I never knew that a youth orchestra could play like THAT. I never expected any conductor could make a non-Western youth orchestra play like THAT after a summer school lasting only one week. I don’t often indulge in superlatives, but I am prepared to stick my neck out and say, “Maestro Yazaki is better than all those conductors I have experienced in Europe and America these past few decades.” How come that none of those reputable orchestras in the West has engaged him as its chief conductor? He was Ozawa’s assistant many years ago, and he is now definitely of the calibre of his elder compatriot. Let’s not talk about the Bangkok Symphony Orchestra that parted company with him after 10 years. It was not strictly a management problem, but perhaps a problem of musical insensitivity.

I am talking about the concert of the Silpakorn Summer Music School Orchestra at Mahisorn Hall, Siam Commercial Bank, which ended just a few hours ago today (April 6, 2014).

Today is Chakri Day, and H.E. Momluang Usni Pramoj composed a celebratory piece called “Chakri Day” for the youth orchestra. Instead of pomp and circumstance, we were treated to what I would call, “the epitome of the Ranad Thum Culture”, so subtle in its profession of faith in unassuming authority marked by simplicity and vivacity. What a contrast to the paroxysm of our current political life! Maestro Yazaki and the orchestra carried the message through with joy as well as confidence.

The programme began with Wagner’s “Prelude to Die Meistersinger”, a feat of contrapuntal complexity that straightaway convinced the audience that there would be other great things to come. I was struck by the richness of the sound of this youth orchestra as well. Of course, some sections had to be led by their teachers and tutors, but the youngsters responded with sensitivity to the conductor’s promptings. It was instructive to watch Yazaki ‘s conducting: the alternating between the attention to details and the guidance given to the entire orchestra was infallible. The Wagner Prelude was a good test piece: I had seen conductors wallow in details and thereby sacrifice the overall momentum. Not Yazaki. And only after one week, the young musicians learned how to establish a perfect rapport with the conductor. How many conductors can do that with an amateur or youth orchestra?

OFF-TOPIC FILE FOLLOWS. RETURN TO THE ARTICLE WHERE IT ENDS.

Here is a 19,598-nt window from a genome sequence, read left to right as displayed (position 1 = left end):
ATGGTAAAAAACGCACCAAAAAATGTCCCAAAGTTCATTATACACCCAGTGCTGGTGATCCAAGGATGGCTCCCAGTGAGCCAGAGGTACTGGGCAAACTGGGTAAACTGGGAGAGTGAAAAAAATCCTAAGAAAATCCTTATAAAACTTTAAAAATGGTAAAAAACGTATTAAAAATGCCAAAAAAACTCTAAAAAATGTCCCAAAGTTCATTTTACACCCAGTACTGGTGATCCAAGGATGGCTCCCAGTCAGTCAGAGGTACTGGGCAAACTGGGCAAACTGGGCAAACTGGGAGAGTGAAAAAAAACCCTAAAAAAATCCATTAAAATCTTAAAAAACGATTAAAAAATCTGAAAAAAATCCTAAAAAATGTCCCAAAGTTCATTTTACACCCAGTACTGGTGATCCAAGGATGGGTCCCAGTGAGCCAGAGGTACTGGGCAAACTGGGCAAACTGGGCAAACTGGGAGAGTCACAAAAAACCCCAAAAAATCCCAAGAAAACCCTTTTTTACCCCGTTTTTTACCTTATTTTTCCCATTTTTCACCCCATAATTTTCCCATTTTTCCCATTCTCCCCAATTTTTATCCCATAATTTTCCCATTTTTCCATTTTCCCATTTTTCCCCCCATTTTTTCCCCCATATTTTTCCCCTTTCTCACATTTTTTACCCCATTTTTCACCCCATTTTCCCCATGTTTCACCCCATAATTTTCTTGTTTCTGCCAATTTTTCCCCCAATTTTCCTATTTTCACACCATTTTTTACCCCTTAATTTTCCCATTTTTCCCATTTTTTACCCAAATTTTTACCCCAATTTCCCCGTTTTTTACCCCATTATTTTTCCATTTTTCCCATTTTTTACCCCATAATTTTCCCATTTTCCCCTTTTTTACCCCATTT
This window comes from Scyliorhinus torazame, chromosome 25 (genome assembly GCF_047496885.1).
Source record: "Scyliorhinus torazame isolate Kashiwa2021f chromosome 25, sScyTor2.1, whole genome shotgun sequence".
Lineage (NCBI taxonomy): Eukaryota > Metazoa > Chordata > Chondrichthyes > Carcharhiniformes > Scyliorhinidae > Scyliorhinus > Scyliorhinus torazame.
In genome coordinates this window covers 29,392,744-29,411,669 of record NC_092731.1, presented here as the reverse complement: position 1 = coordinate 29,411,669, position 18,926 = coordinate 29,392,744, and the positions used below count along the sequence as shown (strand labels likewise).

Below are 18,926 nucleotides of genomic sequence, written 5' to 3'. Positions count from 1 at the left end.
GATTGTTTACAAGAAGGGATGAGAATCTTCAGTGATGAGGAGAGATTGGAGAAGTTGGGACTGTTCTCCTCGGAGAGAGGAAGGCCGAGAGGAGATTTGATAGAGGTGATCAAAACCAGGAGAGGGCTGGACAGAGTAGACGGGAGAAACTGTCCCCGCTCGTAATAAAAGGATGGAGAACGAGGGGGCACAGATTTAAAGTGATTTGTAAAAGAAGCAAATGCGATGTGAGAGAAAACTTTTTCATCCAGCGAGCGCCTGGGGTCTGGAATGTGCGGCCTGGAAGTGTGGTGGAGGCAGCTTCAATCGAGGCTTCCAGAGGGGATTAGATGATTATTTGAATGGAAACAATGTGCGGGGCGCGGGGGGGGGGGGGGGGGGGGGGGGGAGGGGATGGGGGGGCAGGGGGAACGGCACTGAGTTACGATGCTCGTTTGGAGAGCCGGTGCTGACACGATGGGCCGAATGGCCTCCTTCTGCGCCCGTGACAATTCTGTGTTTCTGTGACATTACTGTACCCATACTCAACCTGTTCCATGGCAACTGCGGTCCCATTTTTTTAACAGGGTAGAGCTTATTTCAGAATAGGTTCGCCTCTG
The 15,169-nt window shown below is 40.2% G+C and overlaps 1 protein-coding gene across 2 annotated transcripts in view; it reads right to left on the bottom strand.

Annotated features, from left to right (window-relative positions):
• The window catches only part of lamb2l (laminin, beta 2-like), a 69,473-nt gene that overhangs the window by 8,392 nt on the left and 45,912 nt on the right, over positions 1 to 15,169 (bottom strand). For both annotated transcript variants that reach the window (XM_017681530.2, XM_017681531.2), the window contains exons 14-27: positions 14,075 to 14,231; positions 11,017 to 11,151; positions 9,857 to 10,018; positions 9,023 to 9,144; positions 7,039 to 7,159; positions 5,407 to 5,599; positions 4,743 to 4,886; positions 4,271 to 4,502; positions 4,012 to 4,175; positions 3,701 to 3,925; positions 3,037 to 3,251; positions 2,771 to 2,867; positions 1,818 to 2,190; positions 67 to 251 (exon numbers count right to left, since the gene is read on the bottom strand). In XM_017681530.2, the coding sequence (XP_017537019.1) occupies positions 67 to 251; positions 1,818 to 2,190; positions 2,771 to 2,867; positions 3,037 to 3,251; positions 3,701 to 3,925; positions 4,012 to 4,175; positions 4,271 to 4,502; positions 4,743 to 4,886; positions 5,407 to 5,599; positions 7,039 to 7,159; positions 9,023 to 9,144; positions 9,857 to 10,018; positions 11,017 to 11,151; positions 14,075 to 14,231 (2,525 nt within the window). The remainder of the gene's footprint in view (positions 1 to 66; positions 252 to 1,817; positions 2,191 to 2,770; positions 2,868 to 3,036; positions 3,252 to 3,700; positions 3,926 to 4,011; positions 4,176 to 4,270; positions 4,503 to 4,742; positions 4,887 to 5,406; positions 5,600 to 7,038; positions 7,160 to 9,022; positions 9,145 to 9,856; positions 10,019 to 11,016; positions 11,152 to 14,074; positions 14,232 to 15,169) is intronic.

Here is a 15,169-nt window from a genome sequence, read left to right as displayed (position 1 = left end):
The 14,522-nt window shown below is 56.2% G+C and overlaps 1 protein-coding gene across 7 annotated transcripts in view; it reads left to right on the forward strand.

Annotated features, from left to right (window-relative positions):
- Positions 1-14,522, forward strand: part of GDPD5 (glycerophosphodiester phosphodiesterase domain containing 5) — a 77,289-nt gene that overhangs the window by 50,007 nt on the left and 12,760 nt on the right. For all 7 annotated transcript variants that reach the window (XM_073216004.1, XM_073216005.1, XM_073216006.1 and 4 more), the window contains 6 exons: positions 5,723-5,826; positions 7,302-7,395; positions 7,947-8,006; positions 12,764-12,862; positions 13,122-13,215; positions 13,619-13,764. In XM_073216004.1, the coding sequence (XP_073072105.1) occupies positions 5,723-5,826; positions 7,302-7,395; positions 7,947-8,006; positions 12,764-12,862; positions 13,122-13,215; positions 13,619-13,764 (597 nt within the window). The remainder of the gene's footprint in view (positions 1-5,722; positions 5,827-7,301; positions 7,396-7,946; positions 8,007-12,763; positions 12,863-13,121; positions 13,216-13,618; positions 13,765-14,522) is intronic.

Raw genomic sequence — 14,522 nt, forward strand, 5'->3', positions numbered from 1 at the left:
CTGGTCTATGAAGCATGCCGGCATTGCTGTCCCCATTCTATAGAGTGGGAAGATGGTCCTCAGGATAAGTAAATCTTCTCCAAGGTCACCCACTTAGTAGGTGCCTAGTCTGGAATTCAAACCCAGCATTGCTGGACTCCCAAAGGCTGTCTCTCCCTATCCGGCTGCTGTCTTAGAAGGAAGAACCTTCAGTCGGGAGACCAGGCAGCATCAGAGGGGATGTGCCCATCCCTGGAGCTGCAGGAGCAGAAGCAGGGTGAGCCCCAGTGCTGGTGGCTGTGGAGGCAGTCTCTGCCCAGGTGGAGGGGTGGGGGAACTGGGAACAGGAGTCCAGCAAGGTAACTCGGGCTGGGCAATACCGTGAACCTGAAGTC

This concert has proved an important point related to the fate of Western music in Thailand. We tend to treat those school marching bands as a domain remote from classical music. That is a misconception. Extremely good wind players cross over from marching bands to chamber ensembles and symphony orchestras all the time. French horn players had a grand time today. Thossaporn Sombat performed Horn Concerto No. 1 by Richard Strauss with finesse as well as gusto. He more or less brought the house down, so to speak. After the interval, the horn players distinghuished themselves in a grand manner, both onstage and offstage, in Strauss’s “Till Eulenspiegel”, a fiendishly difficult piece that I had not thought a youth orchestra could bring off. But I had underestimated these young talents: there was no weak section or department in this orchestra. The strings used to be our headache, but no more. The joy of music-making onstage was contagious, and we in the audience readily became part of that musical communion. Of course, the youngsters succeeded in inspiring us, but I did sense that they could feel our presence that spurrred them on to such unusual artistic heights.

Talking about the overall quality of the orchestra, Smetana’s “The Moldau” that began the second half of the concert put us at ease from the very first moment. There was very fine woodwind playing right from the start, and when the strings entered, we knew that this orchestra had been well rehearsed. The size of the orchestra (with 12 double basses that could put the Viennese New Year’s Concert to shame!) accounted for the richness of tone. Maestro Yazaki knew how to draw a variety of tone colours from the orchestra and at the same time achieve a perfect balance of all the instrumental sections. The piece turned out to be extremely captivating.

So the Hong Thaew Conservatory of Taling Chan did it again for the 10th time. Perhaps the humility of their faculty members endeared them to colleagues, both at home and abroad, who came to help them. Among the tutors were musicians with international experience, and Maestro Yazaki has been more than happy to join them. But what after this? How can these highly talented youngsters continue to get together and make music without having to wait another entire year? The Hong Thaew Conservatory cannot go it alone. Who is willing to help them and how?